What fills your dashes?
First Posted: 12/2/2014
Last week, an old friend passed away. We hadn’t been in touch for several years, but when I heard of her death, it was like a baseball bat to the kneecaps. I literally doubled over.
It scares me to realize I recognize more names in the obituaries than I do in the sports section these days. I’m at that point in life where I’m reluctantly admitting we don’t go on forever; there really is an expiration date stamped on all of our lids.
There’s a poem about death that speaks of the dash placed in between your date of birth and your date of death. It’s not the dates we should pay attention to, but the dashes; what comes between those dates. With what redeeming acts have we filled our days? Have we lived our lives to full capacity or have we lived them only halfway?
I wonder – usually at night when I can’t sleep because I’m having a hot flash– have I been a good enough person in this life? Who will come to my memorial service? What if no one shows up? Will we have to offer free cocktails and gift cards to Dunkin’ Donuts in order to draw a big enough crowd? I wonder.
I know I was a much nice person when I was younger. I’m not certain when, but I lost my filter somewhere between delivering my third child and losing my boobs. I just don’t seem to mince words as well as I used to. When I die, will anyone remember me as a loving and compassionate human being or will they remember that one time I told them they shouldn’t have gotten that bad perm? Will my friends cry when I go or will they be secretly relieved that I won’t judge their shoe choices any longer?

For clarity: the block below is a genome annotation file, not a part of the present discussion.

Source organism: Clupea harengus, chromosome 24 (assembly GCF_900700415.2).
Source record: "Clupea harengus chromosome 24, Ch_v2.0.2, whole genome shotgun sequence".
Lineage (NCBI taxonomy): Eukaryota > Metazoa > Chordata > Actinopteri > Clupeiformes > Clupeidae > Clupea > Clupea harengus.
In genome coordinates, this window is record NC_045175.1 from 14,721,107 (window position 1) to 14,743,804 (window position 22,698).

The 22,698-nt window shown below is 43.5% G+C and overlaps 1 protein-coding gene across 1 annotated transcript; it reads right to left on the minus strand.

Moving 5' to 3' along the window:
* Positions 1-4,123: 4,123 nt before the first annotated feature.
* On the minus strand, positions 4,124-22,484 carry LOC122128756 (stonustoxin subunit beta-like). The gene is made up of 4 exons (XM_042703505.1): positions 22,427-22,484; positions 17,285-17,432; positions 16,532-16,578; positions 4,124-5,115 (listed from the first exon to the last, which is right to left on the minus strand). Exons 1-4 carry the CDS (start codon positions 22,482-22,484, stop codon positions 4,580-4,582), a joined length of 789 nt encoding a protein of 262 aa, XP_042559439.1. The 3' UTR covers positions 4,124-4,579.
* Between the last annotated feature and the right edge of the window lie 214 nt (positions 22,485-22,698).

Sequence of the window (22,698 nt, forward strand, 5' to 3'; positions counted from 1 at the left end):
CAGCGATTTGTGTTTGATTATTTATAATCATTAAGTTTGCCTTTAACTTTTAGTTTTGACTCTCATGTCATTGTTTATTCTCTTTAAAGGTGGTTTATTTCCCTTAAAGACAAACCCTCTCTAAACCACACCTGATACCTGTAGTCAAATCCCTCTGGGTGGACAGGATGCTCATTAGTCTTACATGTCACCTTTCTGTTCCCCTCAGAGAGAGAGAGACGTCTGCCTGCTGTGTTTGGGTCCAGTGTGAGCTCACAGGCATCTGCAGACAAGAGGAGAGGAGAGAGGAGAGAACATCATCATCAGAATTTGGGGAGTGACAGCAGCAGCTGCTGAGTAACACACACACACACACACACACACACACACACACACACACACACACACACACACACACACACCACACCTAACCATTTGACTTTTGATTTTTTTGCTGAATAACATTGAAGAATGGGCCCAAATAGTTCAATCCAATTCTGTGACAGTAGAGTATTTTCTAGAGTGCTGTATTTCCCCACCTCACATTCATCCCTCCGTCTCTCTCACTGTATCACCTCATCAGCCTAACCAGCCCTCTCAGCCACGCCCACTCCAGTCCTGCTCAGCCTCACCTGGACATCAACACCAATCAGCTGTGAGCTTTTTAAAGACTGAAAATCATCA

I chant a little prayer each night that always ends with: “…please help me be a better person.” And I totally mean it. In that moment. But then I wake up the next morning and forget that holy request and yell at my husband because he took the newspaper before I read Dear Abby. (I can’t start my day without Metamucil, three cups of coffee, a bagel and Dear Abby). Maybe I’ll try again tomorrow.
I want my dashes to be filled with memories of a person who always tried to do the right thing. I want my kids to say they almost always liked me and I actually was a pretty good mother. More than half the time. If I die before my husband -and chances are I will because he’s the one with the sky-high cholesterol but I’m the one with the bad luck – I want him to miss me and remember me lovingly and not acquire a younger girlfriend. And I want my friends to think back to the times I commiserated with their tears and was loyal to the bitter end, not the times I critiqued their creepy boyfriends.
I guess what I’m trying to say is this: let’s try to intersperse our days with accidental bursts of kindness.
More empathy and benevolence. Less judgment and anger.
Because no one will remember the inconsequential and the petty once you’re gone. But they will remember the love. Plain and simple. Make your dash count.